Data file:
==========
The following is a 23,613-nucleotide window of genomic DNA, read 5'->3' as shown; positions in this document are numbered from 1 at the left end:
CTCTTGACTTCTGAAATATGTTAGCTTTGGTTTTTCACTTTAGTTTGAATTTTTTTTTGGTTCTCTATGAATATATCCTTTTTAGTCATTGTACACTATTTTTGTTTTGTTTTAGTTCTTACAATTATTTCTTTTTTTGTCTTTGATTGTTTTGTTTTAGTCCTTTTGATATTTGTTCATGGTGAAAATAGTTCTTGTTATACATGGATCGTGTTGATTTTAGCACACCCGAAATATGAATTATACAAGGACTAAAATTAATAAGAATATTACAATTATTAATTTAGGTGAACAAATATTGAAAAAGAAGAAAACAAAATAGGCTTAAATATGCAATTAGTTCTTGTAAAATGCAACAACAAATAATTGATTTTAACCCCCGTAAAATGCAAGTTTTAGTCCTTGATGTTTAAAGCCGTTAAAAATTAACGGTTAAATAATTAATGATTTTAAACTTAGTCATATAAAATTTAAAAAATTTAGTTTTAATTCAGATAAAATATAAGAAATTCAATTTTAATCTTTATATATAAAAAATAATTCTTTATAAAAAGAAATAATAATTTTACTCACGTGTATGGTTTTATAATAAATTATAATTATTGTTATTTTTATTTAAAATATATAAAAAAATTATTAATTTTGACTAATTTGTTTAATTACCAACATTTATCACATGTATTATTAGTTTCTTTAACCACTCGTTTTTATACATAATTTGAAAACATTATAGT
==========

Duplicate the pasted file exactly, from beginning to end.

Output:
The following is a 23,613-nucleotide window of genomic DNA, read 5'->3' as shown; positions in this document are numbered from 1 at the left end:
CTCTTGACTTCTGAAATATGTTAGCTTTGGTTTTTCACTTTAGTTTGAATTTTTTTTTGGTTCTCTATGAATATATCCTTTTTAGTCATTGTACACTATTTTTGTTTTGTTTTAGTTCTTACAATTATTTCTTTTTTTGTCTTTGATTGTTTTGTTTTAGTCCTTTTGATATTTGTTCATGGTGAAAATAGTTCTTGTTATACATGGATCGTGTTGATTTTAGCACACCCGAAATATGAATTATACAAGGACTAAAATTAATAAGAATATTACAATTATTAATTTAGGTGAACAAATATTGAAAAAGAAGAAAACAAAATAGGCTTAAATATGCAATTAGTTCTTGTAAAATGCAACAACAAATAATTGATTTTAACCCCCGTAAAATGCAAGTTTTAGTCCTTGATGTTTAAAGCCGTTAAAAATTAACGGTTAAATAATTAATGATTTTAAACTTAGTCATATAAAATTTAAAAAATTTAGTTTTAATTCAGATAAAATATAAGAAATTCAATTTTAATCTTTATATATAAAAAATAATTCTTTATAAAAAGAAATAATAATTTTACTCACGTGTATGGTTTTATAATAAATTATAATTATTGTTATTTTTATTTAAAATATATAAAAAAATTATTAATTTTGACTAATTTGTTTAATTACCAACATTTATCACATGTATTATTAGTTTCTTTAACCACTCGTTTTTATACATAATTTGAAAACATTATAGT